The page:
Nov. 3, 2022
You can learn a lot by fishing in the Ohio River. Even when you don’t catch a thing.
GALLIPOLIS, Ohio — The first sign that we were not likely to catch any fish that day was the two older men leaving the Robert C. Byrd Locks and Dam. For fishermen, departing retirees serve the same purpose that canaries once did for coal miners. Only one gate was open at the dam, sending the water whirling fast and grayish brown, and the men warned us that nothing was biting.
It was just after sunrise, and the air was dense with a fog so thick it felt damp on my skin. Ricky Jackson had agreed to take me fishing at his favorite spot on the western bank of the Ohio River, just south of the dam, on a secluded, rocky hill that at other hours of the day is popular with teenagers. He and his wife, who got together in high school, came here on their second date.
Some come for catfish, but we were fishing for stripers, Jackson explained, as we picked our way over the rocks to the ledge where he likes to set up. An angler before us had left three neat hunks of raw skipjack, which some use as bait for catfish.
As I struggled to relearn casting with an open face reel, Jackson, who is 34, told me about growing up in Gallipolis, pronounced “gala police.” The town of 3,600 is just across the river from West Virginia and feels a little like it belongs there culturally, other than the allegiance to Ohio State Buckeyes football. Power plants and chemical companies line the river on both sides, and coal barges drift down several times per day.
When Jackson was a kid, the river was so polluted that state officials said to never eat the catfish or carp caught in it. “Growing up next to a river when you can’t eat the fish out of it, you get pretty ticked off,” he said.
Over the decades, tighter EPA restrictions have limited the industrial pollution, and created some new environmental compliance jobs here. This year, for the first time, there are no “do not eat” advisories for Ohio River fish.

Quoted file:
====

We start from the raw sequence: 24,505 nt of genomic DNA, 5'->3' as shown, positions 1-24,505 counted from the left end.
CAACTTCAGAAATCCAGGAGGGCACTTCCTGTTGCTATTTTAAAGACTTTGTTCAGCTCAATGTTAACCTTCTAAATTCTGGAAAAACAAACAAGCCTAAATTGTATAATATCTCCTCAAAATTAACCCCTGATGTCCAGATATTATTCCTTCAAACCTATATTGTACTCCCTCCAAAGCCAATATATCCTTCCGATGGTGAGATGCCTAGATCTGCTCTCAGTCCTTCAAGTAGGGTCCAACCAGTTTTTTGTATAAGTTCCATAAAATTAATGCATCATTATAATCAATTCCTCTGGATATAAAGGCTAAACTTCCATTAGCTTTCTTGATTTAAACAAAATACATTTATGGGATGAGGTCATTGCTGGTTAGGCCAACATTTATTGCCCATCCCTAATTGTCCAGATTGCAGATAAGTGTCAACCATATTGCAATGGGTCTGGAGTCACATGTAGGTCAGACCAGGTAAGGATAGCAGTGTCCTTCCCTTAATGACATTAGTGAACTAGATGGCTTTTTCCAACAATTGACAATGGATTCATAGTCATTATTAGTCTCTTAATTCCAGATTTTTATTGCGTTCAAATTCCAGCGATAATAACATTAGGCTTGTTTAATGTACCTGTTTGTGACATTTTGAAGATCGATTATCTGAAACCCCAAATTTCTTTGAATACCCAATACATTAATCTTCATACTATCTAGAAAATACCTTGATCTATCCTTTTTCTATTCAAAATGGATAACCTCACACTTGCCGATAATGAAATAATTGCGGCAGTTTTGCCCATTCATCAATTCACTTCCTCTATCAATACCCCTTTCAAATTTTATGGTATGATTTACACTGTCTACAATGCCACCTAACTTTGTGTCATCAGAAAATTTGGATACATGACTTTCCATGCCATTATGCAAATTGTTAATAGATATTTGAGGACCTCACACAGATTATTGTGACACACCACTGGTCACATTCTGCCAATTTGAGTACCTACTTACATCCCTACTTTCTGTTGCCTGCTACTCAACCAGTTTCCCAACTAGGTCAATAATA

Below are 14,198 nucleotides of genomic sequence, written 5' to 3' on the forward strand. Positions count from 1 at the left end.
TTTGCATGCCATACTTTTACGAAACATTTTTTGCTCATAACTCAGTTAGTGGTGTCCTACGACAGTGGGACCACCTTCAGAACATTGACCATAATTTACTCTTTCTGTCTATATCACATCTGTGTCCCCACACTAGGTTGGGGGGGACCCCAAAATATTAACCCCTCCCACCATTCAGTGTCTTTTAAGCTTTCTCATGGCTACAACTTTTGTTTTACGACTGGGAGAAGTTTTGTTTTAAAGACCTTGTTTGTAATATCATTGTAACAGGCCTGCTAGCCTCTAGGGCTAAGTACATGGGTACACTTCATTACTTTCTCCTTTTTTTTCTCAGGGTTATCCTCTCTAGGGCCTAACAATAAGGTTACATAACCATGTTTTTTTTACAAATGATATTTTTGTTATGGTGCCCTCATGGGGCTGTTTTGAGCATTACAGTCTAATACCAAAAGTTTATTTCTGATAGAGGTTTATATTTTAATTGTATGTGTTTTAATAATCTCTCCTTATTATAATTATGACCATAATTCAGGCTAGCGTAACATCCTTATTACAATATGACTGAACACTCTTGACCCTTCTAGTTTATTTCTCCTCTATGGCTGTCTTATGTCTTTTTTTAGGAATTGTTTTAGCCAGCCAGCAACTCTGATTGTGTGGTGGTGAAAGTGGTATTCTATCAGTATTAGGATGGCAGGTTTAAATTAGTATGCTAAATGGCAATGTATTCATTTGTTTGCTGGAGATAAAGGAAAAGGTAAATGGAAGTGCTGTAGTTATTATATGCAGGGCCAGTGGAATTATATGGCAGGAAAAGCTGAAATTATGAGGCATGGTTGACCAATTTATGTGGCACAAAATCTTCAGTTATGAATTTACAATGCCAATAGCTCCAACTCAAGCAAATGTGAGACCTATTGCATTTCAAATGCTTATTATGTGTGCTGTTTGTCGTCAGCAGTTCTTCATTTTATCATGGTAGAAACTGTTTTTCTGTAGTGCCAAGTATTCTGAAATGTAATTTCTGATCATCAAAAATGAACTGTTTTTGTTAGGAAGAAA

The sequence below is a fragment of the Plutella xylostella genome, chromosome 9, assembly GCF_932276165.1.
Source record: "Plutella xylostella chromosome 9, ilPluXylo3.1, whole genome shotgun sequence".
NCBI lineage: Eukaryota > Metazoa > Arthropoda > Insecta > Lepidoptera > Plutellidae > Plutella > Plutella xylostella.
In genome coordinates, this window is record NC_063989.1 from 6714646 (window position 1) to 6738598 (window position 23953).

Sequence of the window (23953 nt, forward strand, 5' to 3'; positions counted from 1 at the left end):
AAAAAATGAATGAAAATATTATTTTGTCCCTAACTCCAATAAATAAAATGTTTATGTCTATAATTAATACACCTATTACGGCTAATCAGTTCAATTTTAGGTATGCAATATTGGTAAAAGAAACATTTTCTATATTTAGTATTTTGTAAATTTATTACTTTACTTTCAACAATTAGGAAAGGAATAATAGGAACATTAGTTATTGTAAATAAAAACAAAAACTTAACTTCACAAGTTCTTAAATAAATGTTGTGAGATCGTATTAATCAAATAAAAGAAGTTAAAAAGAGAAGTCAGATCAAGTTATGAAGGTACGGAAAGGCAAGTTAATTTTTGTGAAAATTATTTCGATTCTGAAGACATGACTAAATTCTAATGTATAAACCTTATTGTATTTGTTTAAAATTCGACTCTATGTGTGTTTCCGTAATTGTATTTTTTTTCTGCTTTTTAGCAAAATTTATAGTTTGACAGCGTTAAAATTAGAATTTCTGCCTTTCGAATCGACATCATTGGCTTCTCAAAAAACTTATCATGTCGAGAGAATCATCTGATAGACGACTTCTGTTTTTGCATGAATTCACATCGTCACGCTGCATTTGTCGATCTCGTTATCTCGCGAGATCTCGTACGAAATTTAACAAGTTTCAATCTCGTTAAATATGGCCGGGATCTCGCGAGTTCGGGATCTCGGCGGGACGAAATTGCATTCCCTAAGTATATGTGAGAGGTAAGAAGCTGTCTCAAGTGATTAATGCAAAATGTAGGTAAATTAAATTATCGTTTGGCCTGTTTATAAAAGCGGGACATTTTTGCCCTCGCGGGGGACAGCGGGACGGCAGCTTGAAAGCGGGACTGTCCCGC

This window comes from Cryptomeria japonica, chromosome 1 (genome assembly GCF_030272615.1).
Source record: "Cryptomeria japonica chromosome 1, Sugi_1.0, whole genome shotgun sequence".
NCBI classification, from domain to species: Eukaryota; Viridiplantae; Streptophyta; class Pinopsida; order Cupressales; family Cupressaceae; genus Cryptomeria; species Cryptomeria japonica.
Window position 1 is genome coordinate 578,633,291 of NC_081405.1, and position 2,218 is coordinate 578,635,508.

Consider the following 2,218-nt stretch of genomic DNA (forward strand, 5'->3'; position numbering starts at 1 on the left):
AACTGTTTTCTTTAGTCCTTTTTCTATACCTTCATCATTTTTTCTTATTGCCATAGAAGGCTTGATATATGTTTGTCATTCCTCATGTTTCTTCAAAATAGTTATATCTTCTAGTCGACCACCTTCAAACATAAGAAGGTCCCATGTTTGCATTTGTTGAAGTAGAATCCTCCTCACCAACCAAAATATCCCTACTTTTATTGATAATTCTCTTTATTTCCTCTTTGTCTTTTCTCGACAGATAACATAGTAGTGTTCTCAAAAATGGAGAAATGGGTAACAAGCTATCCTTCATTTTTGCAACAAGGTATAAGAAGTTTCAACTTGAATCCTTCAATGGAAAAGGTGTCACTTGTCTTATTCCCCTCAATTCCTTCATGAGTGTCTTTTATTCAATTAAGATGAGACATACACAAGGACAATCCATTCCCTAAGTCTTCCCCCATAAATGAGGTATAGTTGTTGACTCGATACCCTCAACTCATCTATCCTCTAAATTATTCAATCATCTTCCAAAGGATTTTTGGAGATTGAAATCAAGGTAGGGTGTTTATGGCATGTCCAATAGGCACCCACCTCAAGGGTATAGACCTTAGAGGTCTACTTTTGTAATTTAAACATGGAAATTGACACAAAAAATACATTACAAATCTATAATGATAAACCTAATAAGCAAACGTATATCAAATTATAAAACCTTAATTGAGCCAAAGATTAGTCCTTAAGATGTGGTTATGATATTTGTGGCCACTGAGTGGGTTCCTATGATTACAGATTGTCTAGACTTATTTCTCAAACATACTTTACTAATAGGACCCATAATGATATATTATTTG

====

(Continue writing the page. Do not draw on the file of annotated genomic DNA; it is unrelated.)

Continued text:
The culture has also shifted. Jackson said older generations of his family would have thought nothing of dumping trash into the water. That day, there was some garbage at the foot of the dam — Mountain Dew bottles, a mostly empty container of chicken gizzards that was of great interest to the flies — but less than there used to be.
“There’s a pride to it now, whereas I think people used to see it as a highway for goods,” he said. “It’s ours. It’s our thing, it’s our landmark.”
Behind these shifts, he believes, is increased economic stability. His grandmother, one of 10 siblings, left school in the sixth grade to work in a mine, and died with tiny shards of coal still embedded in her palm. There was no time to worry about the risks of dumping trash in the river back then, because there was no time to worry about anything other than finding their next meal.
This area is still poor. But his generation is less strained, Jackson said. “When you get to a certain point of comfort, you look around and go, ‘How can I make things around me better?’ ”
Jackson studied environmental science in college, and flirted with a career in ornithology. Now, he works as vice president at a local insurance agency and uses his bird expertise on duck hunting trips to catch the birds his kids will actually eat.
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Jackson was an encouraging fishing coach, switching poles with me whenever I tangled my line, as if it were just his preference. (“You’re doing great,” he lied periodically.) After about an hour, I was mostly still catching rocks.
Then, there was a tug that felt distinctly more alive. The spool spun and the line flew out.
“Another rock?” I asked Jackson, handing him the pole.
“No, dude, you got a fish!”
He pressed the rod back into my hands. “Reel, reel, reel!”
I cranked excitedly until I felt the line suddenly go slack. The fish had snapped it, escaping. This was my greatest fishing success of the day.
By the time we left, a couple of hours later, the fog had mostly lifted, and to the south we could see a mechanical crane reaching its long red arm into the river to dredge the silt. It was the dam that kept us from catching anything, we reassured each other — nothing to do with his fishing skill or my lack of it.
“In my mind, you caught a fish,” Jackson said. I let myself believe him.
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